It is the government’s intention that examinations will go ahead this summer as planned but there have been a few adaptations to reflect the challenges that students are facing due to the Covid pandemic. There are also plans in place to make grades fairer as well as procedures if examinations can’t take place.
If the 2022 exams cannot go ahead due to further Covid disruption, grades will instead be determined by your teachers, using a Teacher Assessed Grade (TAG) approach. Ofqual has published decisions about this approach following a public consultation, which included students. This means that your teachers will gather evidence, through assessments, to help them determine Teacher Assessed Grades (TAGs) if exams do not take place.
In recognition of the fact that students’ education has been disrupted by the pandemic, they will be given extra help to prepare for their exams as follows, as confirmed following a joint DfE and Ofqual consultation:
- Students taking GCSEs in English literature, history, ancient history and geography will not need to cover the usual range of content in the exams – the exam boards have published information on their websites on how this will work for each of their specifications in these subjects.
- Students taking GCSEs in all other subjects will be given advance information about the focus of the content of the exams to support their revision and may have some choice of topic or content.
- Students taking AS and A levels will be given advance information about the focus of the content of the exams to support their revision.
- Students taking GCSE mathematics will be given in their exams copies of formulae they would in other years have to memorise.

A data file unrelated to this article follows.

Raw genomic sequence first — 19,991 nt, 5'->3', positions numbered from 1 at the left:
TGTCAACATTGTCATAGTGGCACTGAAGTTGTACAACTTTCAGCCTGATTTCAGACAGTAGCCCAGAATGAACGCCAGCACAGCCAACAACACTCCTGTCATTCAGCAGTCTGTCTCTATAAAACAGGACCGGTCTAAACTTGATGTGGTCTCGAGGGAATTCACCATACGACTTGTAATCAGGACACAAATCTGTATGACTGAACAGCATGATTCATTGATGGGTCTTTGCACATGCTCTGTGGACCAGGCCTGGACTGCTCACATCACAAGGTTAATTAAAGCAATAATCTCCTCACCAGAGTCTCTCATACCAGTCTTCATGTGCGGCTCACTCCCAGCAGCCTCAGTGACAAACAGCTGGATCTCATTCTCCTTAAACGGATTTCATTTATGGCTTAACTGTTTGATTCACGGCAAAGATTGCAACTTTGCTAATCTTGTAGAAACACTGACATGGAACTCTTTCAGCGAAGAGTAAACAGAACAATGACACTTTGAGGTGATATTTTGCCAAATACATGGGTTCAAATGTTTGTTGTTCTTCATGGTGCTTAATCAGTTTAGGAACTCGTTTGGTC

- Students taking GCSE physics and combined science will be given in their exams a sheet covering all the equations they might need to apply in the exams.
For more information see:
- student guide to exams and assessments in 2022
- postcard on this year’s changes
- subject-by-subject guide to the changes
When grading exams in 2022, Ofqual (the examinations regulator) will aim for a grading standard that reflects a midway point between 2021 and 2019. This means that exam boards will set the grade boundaries so that more students get higher grades in 2022 than before the pandemic. This will provide a safety net for those students who might otherwise just miss out on a higher grade. Ofqual have taken this decision to reflect the disruption that students in this cohort have experienced already in their courses. Grading is monitored by the experts every step of the way, who will review results for each subject before they are published to students.
Children and young people who are unwell and have a high temperature should stay at home and avoid contact with other people. They can go back to school, college or childcare when they no longer have a high temperature, and they are well enough to attend. Where a candidate is unable to attend an exam, the centre should contact the awarding organisation on the candidate’s behalf to determine the next available assessment opportunity or whether special consideration might be available.
Candidates with a weakened immune system should follow guidance for people whose immune system means they are at higher risk from COVID-19.
This is used where a student has temporarily experienced an illness or injury, or other event outside their control, which is likely to have adversely affected their ability to demonstrate their knowledge and skills during assessment.
The JCQ (Joint Qualifications Council) definition of special consideration is:
Special consideration is a post-examination adjustment to a candidate’s mark or grade. This is to reflect temporary illness, temporary injury or some other event outside of the candidate’s control at the time of the assessment. It is applied when the issue or event has had, or is reasonably likely to have had, a material effect on a candidate’s ability to take an assessment or demonstrate his or her normal level of attainment in an assessment. Candidates may be eligible for special consideration due to the impact of Covid-19.
Anxiety and mental health support
This has been a difficult time for students who have shown great resilience in the face of the challenges presented by the pandemic. Students should make sure they speak to somebody if they are feeling anxious or struggling with mental health. This might be a parent, carer or someone else they trust.